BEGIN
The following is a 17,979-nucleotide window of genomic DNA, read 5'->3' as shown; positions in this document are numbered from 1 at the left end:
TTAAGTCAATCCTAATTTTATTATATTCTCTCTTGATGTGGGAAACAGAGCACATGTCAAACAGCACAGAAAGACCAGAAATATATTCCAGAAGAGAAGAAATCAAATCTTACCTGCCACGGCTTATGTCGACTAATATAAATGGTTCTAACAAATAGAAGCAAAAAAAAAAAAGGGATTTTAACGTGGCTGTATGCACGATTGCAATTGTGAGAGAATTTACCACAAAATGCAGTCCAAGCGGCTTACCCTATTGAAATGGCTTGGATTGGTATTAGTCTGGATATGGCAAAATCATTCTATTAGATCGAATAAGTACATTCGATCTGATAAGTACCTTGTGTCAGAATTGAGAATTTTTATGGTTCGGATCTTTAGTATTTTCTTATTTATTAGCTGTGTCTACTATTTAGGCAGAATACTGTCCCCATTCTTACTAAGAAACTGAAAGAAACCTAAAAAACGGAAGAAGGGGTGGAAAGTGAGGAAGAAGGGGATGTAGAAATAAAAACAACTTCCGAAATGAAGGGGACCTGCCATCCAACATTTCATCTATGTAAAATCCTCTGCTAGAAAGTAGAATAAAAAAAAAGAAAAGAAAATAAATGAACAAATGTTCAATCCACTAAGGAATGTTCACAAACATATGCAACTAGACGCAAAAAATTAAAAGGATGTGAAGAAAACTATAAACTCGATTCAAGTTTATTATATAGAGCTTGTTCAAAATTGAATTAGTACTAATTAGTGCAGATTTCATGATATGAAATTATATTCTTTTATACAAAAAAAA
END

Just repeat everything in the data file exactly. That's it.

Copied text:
The following is a 17,979-nucleotide window of genomic DNA, read 5'->3' as shown; positions in this document are numbered from 1 at the left end:
TTAAGTCAATCCTAATTTTATTATATTCTCTCTTGATGTGGGAAACAGAGCACATGTCAAACAGCACAGAAAGACCAGAAATATATTCCAGAAGAGAAGAAATCAAATCTTACCTGCCACGGCTTATGTCGACTAATATAAATGGTTCTAACAAATAGAAGCAAAAAAAAAAAAGGGATTTTAACGTGGCTGTATGCACGATTGCAATTGTGAGAGAATTTACCACAAAATGCAGTCCAAGCGGCTTACCCTATTGAAATGGCTTGGATTGGTATTAGTCTGGATATGGCAAAATCATTCTATTAGATCGAATAAGTACATTCGATCTGATAAGTACCTTGTGTCAGAATTGAGAATTTTTATGGTTCGGATCTTTAGTATTTTCTTATTTATTAGCTGTGTCTACTATTTAGGCAGAATACTGTCCCCATTCTTACTAAGAAACTGAAAGAAACCTAAAAAACGGAAGAAGGGGTGGAAAGTGAGGAAGAAGGGGATGTAGAAATAAAAACAACTTCCGAAATGAAGGGGACCTGCCATCCAACATTTCATCTATGTAAAATCCTCTGCTAGAAAGTAGAATAAAAAAAAAGAAAAGAAAATAAATGAACAAATGTTCAATCCACTAAGGAATGTTCACAAACATATGCAACTAGACGCAAAAAATTAAAAGGATGTGAAGAAAACTATAAACTCGATTCAAGTTTATTATATAGAGCTTGTTCAAAATTGAATTAGTACTAATTAGTGCAGATTTCATGATATGAAATTATATTCTTTTATACAAAAAAAA